Gooiest moment: “I’d hoped you’d see my face and that you’d be reminded / That for me it isn’t over.” Real tearjerker, that one.

Arcade Fire, ‘Crown of Love’ (2004)

A standout from the band’s debut album ‘Funeral’, this track saw frontman Win Butler’s have a go at writing an optimistic love song amidst an otherwise blissfully bleak album.

Gooiest moment: Er, tricky one. How about, “My love keeps growin’ still the same / Just like a cancer / And you won’t give me a straight answer”? Swoon.

Coldplay, ‘Yellow’ (2000)

Coldplay’s first massive hit is, on the one hand, a straightforward love song. On the other – why’s it called ‘Yellow’? Chris Martin once said: “What’s it about? Fuck knows. I’ve got no idea!”

Gooiest moment: when the backing vocals go “Ahhh” and the guitar gets all arpeggiated at the mid-point.

Elliot Smith, ‘Say Yes’ (1997)

Perhaps Smith’s best-known track was also his soppiest: ‘Say Yes’ could soundtrack any scene in any teen movie ever, such is its relatable beauty.

Gooiest moment: “I’m in love with the world through the eyes of a girl / Who’s still around the morning after.” I’m not crying, you’re crying.

Elvis Presley, ‘Suspicious Minds’ (1968)

Written by singer Mark James, this was Elvis’ final number one hit. James has said that when he wrote the song, he had feelings for his childhood sweetheart – feelings his wife suspected.

Gooiest moment: when the chorus returns after that weird fake fade-out towards the end.

Justin Timberlake, ‘Mirrors’ (2013)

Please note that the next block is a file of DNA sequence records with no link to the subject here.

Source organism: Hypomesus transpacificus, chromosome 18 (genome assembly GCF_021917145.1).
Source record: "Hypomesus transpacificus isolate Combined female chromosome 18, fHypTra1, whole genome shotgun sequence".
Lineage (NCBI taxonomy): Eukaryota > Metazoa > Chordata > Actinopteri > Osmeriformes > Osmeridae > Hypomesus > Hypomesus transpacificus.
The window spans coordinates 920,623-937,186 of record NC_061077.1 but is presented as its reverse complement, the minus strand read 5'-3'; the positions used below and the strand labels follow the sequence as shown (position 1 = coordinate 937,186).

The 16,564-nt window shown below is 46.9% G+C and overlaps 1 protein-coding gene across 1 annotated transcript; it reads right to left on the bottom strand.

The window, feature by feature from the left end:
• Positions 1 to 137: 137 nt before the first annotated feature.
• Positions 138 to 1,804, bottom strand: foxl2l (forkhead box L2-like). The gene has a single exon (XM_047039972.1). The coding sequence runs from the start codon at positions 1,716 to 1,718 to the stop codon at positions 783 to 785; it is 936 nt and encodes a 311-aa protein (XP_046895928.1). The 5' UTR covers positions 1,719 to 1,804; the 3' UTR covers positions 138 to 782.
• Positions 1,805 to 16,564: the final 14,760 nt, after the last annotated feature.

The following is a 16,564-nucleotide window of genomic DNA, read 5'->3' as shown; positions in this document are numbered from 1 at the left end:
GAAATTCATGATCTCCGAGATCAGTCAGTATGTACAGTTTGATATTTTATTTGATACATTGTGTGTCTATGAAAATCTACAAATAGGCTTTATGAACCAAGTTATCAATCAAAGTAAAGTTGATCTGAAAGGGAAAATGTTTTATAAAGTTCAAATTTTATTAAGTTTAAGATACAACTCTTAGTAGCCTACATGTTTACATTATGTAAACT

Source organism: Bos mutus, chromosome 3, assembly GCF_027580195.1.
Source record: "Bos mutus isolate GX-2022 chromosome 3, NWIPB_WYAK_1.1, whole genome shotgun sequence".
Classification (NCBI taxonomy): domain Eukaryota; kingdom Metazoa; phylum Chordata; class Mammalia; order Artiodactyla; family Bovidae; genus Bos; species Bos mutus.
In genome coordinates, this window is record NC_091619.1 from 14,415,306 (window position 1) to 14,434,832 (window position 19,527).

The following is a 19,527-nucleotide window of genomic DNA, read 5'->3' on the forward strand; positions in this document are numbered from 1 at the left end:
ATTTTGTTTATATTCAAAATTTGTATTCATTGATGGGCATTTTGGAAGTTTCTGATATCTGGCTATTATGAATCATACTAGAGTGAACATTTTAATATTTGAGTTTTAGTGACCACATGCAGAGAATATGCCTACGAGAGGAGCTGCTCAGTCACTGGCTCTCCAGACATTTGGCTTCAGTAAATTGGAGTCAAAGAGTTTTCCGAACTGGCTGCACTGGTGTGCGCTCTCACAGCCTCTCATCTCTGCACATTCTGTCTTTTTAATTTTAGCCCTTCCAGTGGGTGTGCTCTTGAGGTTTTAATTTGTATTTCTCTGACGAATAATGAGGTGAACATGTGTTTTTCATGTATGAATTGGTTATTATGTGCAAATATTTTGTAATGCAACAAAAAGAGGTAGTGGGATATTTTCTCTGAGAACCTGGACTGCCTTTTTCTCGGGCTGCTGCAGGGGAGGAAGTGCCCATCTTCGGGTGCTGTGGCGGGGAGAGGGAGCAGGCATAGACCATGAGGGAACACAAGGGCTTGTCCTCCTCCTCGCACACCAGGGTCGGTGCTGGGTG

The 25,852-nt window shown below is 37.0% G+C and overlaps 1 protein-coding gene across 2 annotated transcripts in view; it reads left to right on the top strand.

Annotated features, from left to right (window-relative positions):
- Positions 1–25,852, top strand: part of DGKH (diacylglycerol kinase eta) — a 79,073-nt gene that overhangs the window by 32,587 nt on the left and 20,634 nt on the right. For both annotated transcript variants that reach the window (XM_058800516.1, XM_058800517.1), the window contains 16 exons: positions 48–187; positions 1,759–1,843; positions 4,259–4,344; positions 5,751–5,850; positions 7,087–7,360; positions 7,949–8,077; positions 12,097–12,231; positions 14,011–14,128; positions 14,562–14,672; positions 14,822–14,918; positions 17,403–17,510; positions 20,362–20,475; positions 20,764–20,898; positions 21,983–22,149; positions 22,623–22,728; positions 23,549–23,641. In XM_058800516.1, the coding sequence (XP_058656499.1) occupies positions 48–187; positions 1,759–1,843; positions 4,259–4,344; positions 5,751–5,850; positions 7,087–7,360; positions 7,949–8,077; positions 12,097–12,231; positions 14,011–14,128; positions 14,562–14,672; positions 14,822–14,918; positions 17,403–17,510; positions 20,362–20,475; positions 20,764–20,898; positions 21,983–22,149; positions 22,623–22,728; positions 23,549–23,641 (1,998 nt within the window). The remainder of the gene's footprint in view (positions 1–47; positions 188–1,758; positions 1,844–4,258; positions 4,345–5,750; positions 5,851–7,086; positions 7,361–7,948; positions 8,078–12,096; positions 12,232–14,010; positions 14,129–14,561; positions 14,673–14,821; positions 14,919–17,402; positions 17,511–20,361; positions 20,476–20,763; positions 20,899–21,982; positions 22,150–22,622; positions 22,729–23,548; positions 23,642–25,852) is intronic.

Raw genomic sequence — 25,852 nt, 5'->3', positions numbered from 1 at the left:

Part emo power ballad and part funk-tinged R&B track, this eight-minute love fest was inspired by the marriage of Timberlake’s own grandparents.

Gooiest moment: after the strings, ‘Mirrors’ breaks into repetitive rap-come-chanting of the ultimate declaration “You are the love of my life.”

Queen ‘You’re My Best Friend’ (1975)

One of few hit songs written by bassist John Deacon, this tender ballad is a love letter to Veronica, his wife of 41 years.

Gooiest moment: Freddie Mercury’s ecstatic, loved-up wail of closing line “You’re my best friend”.

U2, ‘With Or Without You’ (1987)

The Brian Eno-produced track was the first to feature the ‘Infinite Guitar’ prototype device, which makes musical notes echo and was notoriously unsafe, giving U2 roadies electric shocks on tour.

Gooiest moment: Bono’s mid-song descent into classic ’80s “woahhhs”. Oh, and the grizzly ponytail he sports in the video deserves a mention too.

Dolly Parton, ‘I Will Always Love You’ (1974)

Though Whitney Houston’s belted-out cover of Dolly Parton’s biggest tearjerker is just as iconic, there’s a certain melancholy resignation to the country-tinged original – a song about saying goodbye to someone you love so that they can thrive without you.

Gooiest moment: The bittersweet spoken-word section: when Dolly wishes her ex joy and happiness, her voice wavers.

Stevie Wonder, ‘I Just Called to Say I Love You’ (1984)

With ‘I Just Called to Say I Love You’, Stevie Wonder sacks off hugely elaborate romantic gestures or dramatic declarations of love – instead, it’s a song about picking up the phone on the most mundane, everyday occasion possible, and telling someone you love them for no reason at all.

Gooiest moment: It’s hard to find anything more sway-worthy than that chef’s-kiss double key change

Marvin Gaye and Tammi Terrell, ‘Ain’t No Mountain High Enough’ (1967)

Later a hit for The Supremes’ Diana Ross, the original duet version was a game-changer for Motown Records – put simply, it’s the sort of pop-soul gold that makes your heart swell.

Gooiest moment: Offering to hike across infinitely wide rivers and unfathomably gigantic mountains in the name of love is pretty damn romantic.